Tuesday, October 14, 2014

What A Traumatic Brain Injury Means For Me

Hello All!

I really have been MIA! I am sorry! Due to a brain injury last fall I have been limited in my ability to write and be online. Last week one of my therapists gave me a sheet that explained in concise ways what I have wanted to express to my friends and family but have trouble putting it in a way that may be easy to understand. It has taken me many hours to type this out(I am limited on screen and reading time due to my headaches and symptoms) but I hope this makes sense and helps you understand me and anyone else you may know who has a Traumatic Brain Injury(TBI). If you have any questions I would love to answer them!

*I need a lot more rest than I used to. I'm not being lazy. I get physical fatigue as well as a "brain fatigue". It is very difficult and tiring for my brain to think, process and organize. Fatigue makes it even harder to think.

*My stmaina fluctuates, even though I may look good or "all better" on the outside. Cogniton is a fragile function for a brain injury survivor. Some days are better than others. Puching too hard usually leads to setbacks, sometimes to illness.

*I am not being difficult if I resist social situations. crowds, confusion adn loud sounds quickly overload my brain, it doesn't filter sounds as wells as it used to. Limiting my exposure is a coping strategy.
*If there is more than one person talking, I may seem uninterested in the conversation. That is because I have trouble following all the different "lines" of discussion. It is exhausting to keep trying to piece it all together. I am not dumb or rude; my brain is getting overloaded!

*If we are talking and I tell you that I need to stop, I need to stop NOW! And it is not because I am avoiding the subject, it's just that I need time to process our discussion and "take a break" from all of the thinking. Later I will be able to rejoin the conversation and really be present for the subject and for you.

*Patience is the best gift you can give me. It allows me to work deliberately and at my own pace, allowing me to rebuild pathways in my brain. Rushing and multi-tasking inhibits cognition.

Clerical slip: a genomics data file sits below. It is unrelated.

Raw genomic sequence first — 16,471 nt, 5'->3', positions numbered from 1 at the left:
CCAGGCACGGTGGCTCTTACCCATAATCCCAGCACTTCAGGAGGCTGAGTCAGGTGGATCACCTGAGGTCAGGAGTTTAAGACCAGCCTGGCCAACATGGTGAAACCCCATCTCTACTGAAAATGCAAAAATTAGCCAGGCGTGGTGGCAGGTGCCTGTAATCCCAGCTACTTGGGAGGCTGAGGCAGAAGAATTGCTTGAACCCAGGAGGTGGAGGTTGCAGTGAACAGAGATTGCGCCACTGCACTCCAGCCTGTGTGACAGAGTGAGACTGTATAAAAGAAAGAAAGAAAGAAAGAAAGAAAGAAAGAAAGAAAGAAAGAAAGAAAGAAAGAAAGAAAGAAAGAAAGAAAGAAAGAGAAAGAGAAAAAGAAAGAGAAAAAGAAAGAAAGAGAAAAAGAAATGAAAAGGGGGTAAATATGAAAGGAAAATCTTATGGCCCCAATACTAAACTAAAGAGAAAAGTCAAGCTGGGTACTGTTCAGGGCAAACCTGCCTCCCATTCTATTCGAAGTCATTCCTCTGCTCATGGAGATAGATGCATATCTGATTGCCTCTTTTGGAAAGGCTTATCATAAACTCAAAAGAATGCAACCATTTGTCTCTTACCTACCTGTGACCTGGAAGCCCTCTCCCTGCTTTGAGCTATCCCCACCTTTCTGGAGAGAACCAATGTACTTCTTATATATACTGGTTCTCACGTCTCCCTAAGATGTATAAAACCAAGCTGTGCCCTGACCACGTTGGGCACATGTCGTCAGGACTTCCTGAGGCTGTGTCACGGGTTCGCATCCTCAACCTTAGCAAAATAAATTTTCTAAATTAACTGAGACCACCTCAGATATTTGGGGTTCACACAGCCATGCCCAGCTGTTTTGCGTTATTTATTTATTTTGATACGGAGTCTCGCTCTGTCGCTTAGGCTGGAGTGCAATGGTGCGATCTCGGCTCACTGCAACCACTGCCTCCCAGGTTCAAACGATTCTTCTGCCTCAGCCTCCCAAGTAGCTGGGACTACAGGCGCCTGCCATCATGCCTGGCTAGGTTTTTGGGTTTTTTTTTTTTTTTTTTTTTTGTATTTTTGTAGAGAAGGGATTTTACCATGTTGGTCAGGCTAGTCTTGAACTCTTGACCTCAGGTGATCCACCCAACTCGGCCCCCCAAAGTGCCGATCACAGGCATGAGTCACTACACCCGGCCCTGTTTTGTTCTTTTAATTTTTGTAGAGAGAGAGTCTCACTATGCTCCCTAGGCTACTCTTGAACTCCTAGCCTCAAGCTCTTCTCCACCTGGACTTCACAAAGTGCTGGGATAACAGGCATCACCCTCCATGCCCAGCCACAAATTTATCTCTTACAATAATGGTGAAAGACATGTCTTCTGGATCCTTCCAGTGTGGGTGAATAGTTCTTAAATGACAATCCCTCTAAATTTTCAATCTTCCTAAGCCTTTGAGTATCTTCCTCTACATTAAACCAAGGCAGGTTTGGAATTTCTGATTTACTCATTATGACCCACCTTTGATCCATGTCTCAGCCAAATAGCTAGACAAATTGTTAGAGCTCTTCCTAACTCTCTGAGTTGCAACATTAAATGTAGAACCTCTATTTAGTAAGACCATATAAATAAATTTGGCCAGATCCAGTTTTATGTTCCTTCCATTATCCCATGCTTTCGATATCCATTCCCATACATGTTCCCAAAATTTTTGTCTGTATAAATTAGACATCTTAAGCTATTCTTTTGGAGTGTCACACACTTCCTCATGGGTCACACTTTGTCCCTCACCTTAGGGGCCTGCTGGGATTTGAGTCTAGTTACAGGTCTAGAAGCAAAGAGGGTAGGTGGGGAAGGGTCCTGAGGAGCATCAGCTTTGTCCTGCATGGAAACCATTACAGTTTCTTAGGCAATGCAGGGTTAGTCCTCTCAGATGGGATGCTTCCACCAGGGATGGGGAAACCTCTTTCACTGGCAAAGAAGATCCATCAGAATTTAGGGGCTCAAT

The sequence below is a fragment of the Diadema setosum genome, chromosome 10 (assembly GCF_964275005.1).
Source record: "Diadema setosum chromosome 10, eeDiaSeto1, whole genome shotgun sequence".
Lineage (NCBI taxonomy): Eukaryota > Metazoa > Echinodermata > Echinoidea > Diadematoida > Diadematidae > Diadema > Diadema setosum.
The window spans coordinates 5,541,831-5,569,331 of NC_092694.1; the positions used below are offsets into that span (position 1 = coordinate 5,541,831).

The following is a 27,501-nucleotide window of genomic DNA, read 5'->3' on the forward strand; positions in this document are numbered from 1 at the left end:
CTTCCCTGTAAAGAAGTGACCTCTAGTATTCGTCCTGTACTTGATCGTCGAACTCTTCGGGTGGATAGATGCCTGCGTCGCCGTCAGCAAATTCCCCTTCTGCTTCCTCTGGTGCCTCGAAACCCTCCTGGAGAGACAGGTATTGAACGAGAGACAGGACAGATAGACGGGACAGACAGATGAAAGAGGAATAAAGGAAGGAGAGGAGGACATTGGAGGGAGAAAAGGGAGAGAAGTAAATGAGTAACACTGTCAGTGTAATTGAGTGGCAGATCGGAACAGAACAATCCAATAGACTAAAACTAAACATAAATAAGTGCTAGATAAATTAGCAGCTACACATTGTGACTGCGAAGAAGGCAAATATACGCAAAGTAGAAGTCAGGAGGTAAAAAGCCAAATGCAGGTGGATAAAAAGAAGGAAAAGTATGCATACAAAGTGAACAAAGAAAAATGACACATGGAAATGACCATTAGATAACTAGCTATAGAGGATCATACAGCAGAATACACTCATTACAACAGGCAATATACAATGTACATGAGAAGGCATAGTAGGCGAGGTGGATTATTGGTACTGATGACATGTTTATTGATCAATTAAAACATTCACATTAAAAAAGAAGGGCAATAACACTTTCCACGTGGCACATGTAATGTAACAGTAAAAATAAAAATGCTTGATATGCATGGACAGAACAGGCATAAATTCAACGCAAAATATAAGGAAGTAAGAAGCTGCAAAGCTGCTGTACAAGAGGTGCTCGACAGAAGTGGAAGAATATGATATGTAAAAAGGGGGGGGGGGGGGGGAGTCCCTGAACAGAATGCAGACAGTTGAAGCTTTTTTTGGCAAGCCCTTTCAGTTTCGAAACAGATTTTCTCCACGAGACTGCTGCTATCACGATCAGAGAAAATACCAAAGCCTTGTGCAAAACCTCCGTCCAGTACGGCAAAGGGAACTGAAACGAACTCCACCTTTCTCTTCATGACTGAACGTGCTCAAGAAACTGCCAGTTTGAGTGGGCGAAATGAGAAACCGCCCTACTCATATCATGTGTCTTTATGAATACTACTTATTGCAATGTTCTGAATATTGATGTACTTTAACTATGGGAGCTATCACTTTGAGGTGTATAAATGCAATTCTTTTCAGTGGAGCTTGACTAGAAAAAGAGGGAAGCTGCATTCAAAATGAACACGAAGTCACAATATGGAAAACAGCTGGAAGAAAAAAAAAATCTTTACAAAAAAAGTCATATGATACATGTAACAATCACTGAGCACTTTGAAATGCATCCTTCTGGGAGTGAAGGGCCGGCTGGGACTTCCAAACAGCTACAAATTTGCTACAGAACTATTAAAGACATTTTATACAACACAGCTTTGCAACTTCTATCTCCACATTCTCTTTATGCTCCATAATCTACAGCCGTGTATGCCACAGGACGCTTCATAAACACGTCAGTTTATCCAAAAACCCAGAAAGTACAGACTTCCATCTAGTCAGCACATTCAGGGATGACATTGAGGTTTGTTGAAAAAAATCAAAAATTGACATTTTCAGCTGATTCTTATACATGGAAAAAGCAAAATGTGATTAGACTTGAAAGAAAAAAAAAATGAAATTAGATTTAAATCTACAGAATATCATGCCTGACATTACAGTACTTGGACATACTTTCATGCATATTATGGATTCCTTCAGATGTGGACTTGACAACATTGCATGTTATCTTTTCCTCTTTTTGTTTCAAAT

*Please listen to me with patience. try not to interrupt. Allow me to find my words and follow my thoughts. It will help me to rebuild my language skills.

--Other processing slows me down.

*Please have patience with my memory. Know that not remembering does not mean that I don't care.

*If I seem "rigid", needing to do tasks the same way all the time; it is because I am retraining my brain. It's like learning main roads before you can learn the shortcuts. Repeating tasks in the same sequence is a rehabilitation strategy.

*If I seem "stuck" , my brain be stuck in the processing of information. Coaching me, suggesting other options or asking what you can do to help may help me figure it out. Taking over and doing it for me will not be constructive and it will make me feel inadequate. (It may also be an indication that i need to take a break.)

*You may not be able to help me do something if helping requires me to frequently interrupt what I am doing to give you directives. I work best on my own, one step at a time and at my own pace.

*If I repeat actions, like checking to see if the doors are locked or the stove is turned off, it may seem like I have OCD, obsessive-compulsive disorder but I may not. It may be that I am having trouble registering what I am doing in my brain. Repetitions enhance memory. (It can also be a cue that I need to stop and rest.)

*If I seem sensitive, it could be emotional lability as a result of the injury or it may be a reflection of the extraordinary effort it takes to do things now. Tasks that used to feel "automatic" and take minimal effort, now take much longer, require the implementation of numerous stratgeies and are huge accomplishments for me.

--My brain is sending me extra "loud" signals of "danger(however unrealistic)" and reacts by making me "shut down" or becoming weepy. This is frustrating(and embarrassing) for me.

*I am doing the best I can. Thank you for the encouragement, support and prayers, they mean so much to me!

*Don't confuse Hope for Denial. I am learning more and more about the amazing brain and there are remarkable stories about healing in the news every day. No one can know for certain what my potential is. I need Hope to be able to employ the many, many coping mechanisms, accommodations and strategies needed to navigate our new lives. Many things in my life is difficult for me each day. It would be easy to give up without Hope.

--I don't know if I will have a complete recovery. I do not know what I wil or will not regain. the future is largely uncertain. Please pray for me. This is a hope thing. A faith thing. A trust thing. A prayer thing. I won't know more until at least December when I am reevaluated and it is determined if I am ready to start looking for work, what type of work and whether it will be part or full time or if I will pursue school instead.

Thank you for taking the time to read this and hopefully it made sense! ;)

Blessings my friends,


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